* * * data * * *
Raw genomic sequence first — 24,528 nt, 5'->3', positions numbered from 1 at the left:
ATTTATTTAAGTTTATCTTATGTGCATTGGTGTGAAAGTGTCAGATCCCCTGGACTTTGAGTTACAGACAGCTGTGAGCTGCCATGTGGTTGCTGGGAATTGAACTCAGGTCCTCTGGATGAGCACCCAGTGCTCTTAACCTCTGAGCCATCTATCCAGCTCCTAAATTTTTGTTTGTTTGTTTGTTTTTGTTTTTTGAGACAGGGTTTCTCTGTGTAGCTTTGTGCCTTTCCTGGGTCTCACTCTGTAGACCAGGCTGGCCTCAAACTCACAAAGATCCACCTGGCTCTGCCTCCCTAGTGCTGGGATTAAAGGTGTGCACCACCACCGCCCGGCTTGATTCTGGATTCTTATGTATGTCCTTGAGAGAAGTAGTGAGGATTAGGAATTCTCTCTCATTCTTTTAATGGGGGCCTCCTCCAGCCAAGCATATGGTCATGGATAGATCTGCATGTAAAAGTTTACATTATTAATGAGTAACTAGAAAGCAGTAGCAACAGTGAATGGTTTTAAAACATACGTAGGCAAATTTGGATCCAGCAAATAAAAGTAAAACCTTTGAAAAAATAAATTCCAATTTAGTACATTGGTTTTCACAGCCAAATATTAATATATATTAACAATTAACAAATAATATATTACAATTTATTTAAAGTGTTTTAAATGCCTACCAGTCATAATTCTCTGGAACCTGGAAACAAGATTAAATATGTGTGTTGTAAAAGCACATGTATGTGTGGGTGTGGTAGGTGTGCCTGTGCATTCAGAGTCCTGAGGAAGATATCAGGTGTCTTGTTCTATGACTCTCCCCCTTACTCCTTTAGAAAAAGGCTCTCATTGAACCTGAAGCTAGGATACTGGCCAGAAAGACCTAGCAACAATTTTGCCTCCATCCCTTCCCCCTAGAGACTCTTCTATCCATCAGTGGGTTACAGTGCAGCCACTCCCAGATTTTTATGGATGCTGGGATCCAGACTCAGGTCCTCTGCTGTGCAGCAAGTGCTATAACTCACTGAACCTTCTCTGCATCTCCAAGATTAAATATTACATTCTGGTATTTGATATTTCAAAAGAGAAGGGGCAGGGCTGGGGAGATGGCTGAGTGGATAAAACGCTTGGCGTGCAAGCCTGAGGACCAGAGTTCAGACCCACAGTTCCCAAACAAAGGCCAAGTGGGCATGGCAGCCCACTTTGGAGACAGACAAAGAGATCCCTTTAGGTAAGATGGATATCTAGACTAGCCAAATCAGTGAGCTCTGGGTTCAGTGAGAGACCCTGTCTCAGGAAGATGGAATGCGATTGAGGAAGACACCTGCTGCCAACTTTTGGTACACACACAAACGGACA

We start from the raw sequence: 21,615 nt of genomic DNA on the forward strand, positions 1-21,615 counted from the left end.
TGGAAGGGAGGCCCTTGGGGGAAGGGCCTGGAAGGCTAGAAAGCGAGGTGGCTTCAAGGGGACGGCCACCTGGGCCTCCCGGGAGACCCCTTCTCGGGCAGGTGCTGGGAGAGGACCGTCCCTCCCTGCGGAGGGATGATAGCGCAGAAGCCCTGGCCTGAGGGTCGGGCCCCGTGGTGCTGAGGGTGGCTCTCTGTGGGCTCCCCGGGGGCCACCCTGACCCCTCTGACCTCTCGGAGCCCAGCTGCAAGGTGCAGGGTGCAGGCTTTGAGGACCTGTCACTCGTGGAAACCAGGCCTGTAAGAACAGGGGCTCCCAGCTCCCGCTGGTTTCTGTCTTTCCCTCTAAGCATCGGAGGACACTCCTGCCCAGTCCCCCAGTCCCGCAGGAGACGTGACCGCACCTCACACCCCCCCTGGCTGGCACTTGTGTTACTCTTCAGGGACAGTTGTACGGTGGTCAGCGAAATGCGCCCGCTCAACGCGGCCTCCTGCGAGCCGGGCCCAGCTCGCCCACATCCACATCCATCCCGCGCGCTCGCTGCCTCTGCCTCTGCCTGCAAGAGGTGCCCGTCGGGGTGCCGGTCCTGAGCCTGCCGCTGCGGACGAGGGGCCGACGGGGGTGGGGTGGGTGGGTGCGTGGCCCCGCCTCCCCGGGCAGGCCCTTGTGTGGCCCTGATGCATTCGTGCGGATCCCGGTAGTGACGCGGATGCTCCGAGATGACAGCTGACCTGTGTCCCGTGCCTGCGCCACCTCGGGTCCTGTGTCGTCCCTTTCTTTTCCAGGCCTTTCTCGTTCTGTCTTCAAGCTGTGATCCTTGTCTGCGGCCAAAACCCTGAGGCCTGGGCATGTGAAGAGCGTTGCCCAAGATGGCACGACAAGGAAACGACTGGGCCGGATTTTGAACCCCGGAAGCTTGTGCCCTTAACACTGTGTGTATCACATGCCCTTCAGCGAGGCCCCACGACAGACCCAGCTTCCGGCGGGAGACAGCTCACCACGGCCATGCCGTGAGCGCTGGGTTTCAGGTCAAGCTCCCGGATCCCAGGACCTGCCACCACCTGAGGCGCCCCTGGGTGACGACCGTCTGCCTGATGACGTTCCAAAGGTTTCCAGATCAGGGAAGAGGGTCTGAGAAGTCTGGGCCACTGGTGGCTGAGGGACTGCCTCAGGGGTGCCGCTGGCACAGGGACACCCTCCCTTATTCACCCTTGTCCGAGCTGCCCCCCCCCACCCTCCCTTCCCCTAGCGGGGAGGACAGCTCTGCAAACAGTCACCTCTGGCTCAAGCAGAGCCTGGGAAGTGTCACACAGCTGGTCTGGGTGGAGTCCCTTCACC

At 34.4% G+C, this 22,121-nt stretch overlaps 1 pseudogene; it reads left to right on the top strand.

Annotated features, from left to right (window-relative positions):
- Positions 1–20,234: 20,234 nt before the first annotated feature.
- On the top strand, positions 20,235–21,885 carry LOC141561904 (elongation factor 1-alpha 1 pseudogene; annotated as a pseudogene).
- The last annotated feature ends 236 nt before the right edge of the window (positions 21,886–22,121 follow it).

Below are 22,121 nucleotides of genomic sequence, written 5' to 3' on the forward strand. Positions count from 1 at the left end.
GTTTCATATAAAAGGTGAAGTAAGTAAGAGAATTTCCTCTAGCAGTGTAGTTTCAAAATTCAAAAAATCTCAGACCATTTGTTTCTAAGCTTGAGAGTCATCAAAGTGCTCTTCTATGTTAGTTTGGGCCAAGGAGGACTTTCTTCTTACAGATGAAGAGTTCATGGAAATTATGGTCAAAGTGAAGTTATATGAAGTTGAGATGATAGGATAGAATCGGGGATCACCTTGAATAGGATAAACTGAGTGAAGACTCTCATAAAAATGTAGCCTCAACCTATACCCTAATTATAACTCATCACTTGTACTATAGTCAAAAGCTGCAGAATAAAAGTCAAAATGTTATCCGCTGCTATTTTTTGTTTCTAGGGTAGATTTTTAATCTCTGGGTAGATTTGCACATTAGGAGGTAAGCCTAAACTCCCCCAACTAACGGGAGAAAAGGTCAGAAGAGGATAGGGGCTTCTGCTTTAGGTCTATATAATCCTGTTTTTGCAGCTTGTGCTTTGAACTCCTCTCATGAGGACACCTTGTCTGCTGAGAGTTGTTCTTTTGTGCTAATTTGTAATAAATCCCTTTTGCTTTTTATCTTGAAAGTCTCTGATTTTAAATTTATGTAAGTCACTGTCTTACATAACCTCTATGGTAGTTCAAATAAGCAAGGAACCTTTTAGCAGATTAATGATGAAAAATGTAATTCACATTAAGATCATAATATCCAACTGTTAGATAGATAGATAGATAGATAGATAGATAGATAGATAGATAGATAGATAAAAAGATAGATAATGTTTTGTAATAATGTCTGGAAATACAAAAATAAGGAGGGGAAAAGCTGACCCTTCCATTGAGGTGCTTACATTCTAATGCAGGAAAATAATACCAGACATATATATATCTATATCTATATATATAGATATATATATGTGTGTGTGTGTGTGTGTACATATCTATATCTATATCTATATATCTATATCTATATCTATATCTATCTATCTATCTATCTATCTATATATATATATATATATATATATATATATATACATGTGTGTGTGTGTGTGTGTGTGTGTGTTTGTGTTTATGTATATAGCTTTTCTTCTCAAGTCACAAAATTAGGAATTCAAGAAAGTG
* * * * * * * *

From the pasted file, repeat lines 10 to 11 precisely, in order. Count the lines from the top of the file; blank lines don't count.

Below are 22,121 nucleotides of genomic sequence, written 5' to 3' on the forward strand. Positions count from 1 at the left end.
GTTTCATATAAAAGGTGAAGTAAGTAAGAGAATTTCCTCTAGCAGTGTAGTTTCAAAATTCAAAAAATCTCAGACCATTTGTTTCTAAGCTTGAGAGTCATCAAAGTGCTCTTCTATGTTAGTTTGGGCCAAGGAGGACTTTCTTCTTACAGATGAAGAGTTCATGGAAATTATGGTCAAAGTGAAGTTATATGAAGTTGAGATGATAGGATAGAATCGGGGATCACCTTGAATAGGATAAACTGAGTGAAGACTCTCATAAAAATGTAGCCTCAACCTATACCCTAATTATAACTCATCACTTGTACTATAGTCAAAAGCTGCAGAATAAAAGTCAAAATGTTATCCGCTGCTATTTTTTGTTTCTAGGGTAGATTTTTAATCTCTGGGTAGATTTGCACATTAGGAGGTAAGCCTAAACTCCCCCAACTAACGGGAGAAAAGGTCAGAAGAGGATAGGGGCTTCTGCTTTAGGTCTATATAATCCTGTTTTTGCAGCTTGTGCTTTGAACTCCTCTCATGAGGACACCTTGTCTGCTGAGAGTTGTTCTTTTGTGCTAATTTGTAATAAATCCCTTTTGCTTTTTATCTTGAAAGTCTCTGATTTTAAATTTATGTAAGTCACTGTCTTACATAACCTCTATGGTAGTTCAAATAAGCAAGGAACCTTTTAGCAGATTAATGATGAAAAATGTAATTCACATTAAGATCATAATATCCAACTGTTAGATAGATAGATAGATAGATAGATAGATAGATAGATAGATAGATAGATAAAAAGATAGATAATGTTTTGTAATAATGTCTGGAAATACAAAAATAAGGAGGGGAAAAGCTGACCCTTCCATTGAGGTGCTTACATTCTAATGCAGGAAAATAATACCAGACATATATATATCTATATCTATATATATAGATATATATATGTGTGTGTGTGTGTGTGTACATATCTATATCTATATCTATATATCTATATCTATATCTATATCTATCTATCTATCTATCTATCTATATATATATATATATATATATATATATATATACATGTGTGTGTGTGTGTGTGTGTGTGTGTTTGTGTTTATGTATATAGCTTTTCTTCTCAAGTCACAAAATTAGGAATTCAAGAAAGTG